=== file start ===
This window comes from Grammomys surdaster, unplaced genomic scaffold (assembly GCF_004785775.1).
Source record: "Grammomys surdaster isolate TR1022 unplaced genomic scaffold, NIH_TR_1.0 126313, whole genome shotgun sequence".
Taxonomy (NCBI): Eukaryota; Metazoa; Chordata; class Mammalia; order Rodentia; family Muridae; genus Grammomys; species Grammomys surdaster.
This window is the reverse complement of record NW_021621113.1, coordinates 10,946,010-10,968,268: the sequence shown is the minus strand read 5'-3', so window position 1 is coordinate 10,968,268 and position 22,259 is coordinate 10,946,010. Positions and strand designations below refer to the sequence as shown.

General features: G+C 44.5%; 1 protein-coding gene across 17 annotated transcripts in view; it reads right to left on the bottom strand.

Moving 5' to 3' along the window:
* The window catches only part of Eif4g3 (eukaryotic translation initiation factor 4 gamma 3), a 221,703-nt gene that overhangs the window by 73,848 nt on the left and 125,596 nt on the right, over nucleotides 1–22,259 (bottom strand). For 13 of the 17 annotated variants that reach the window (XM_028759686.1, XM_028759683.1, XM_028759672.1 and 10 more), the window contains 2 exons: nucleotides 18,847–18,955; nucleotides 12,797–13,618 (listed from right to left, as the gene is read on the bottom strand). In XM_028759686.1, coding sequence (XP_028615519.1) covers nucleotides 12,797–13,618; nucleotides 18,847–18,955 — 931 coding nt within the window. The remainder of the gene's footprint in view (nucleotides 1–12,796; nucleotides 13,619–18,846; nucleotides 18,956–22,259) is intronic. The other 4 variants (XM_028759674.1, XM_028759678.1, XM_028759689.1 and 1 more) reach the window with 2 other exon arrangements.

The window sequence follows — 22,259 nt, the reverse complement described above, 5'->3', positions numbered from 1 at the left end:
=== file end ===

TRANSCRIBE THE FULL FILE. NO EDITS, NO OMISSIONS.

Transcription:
This window comes from Grammomys surdaster, unplaced genomic scaffold (assembly GCF_004785775.1).
Source record: "Grammomys surdaster isolate TR1022 unplaced genomic scaffold, NIH_TR_1.0 126313, whole genome shotgun sequence".
Taxonomy (NCBI): Eukaryota; Metazoa; Chordata; class Mammalia; order Rodentia; family Muridae; genus Grammomys; species Grammomys surdaster.
This window is the reverse complement of record NW_021621113.1, coordinates 10,946,010-10,968,268: the sequence shown is the minus strand read 5'-3', so window position 1 is coordinate 10,968,268 and position 22,259 is coordinate 10,946,010. Positions and strand designations below refer to the sequence as shown.

General features: G+C 44.5%; 1 protein-coding gene across 17 annotated transcripts in view; it reads right to left on the bottom strand.

Moving 5' to 3' along the window:
* The window catches only part of Eif4g3 (eukaryotic translation initiation factor 4 gamma 3), a 221,703-nt gene that overhangs the window by 73,848 nt on the left and 125,596 nt on the right, over nucleotides 1–22,259 (bottom strand). For 13 of the 17 annotated variants that reach the window (XM_028759686.1, XM_028759683.1, XM_028759672.1 and 10 more), the window contains 2 exons: nucleotides 18,847–18,955; nucleotides 12,797–13,618 (listed from right to left, as the gene is read on the bottom strand). In XM_028759686.1, coding sequence (XP_028615519.1) covers nucleotides 12,797–13,618; nucleotides 18,847–18,955 — 931 coding nt within the window. The remainder of the gene's footprint in view (nucleotides 1–12,796; nucleotides 13,619–18,846; nucleotides 18,956–22,259) is intronic. The other 4 variants (XM_028759674.1, XM_028759678.1, XM_028759689.1 and 1 more) reach the window with 2 other exon arrangements.

The window sequence follows — 22,259 nt, the reverse complement described above, 5'->3', positions numbered from 1 at the left end: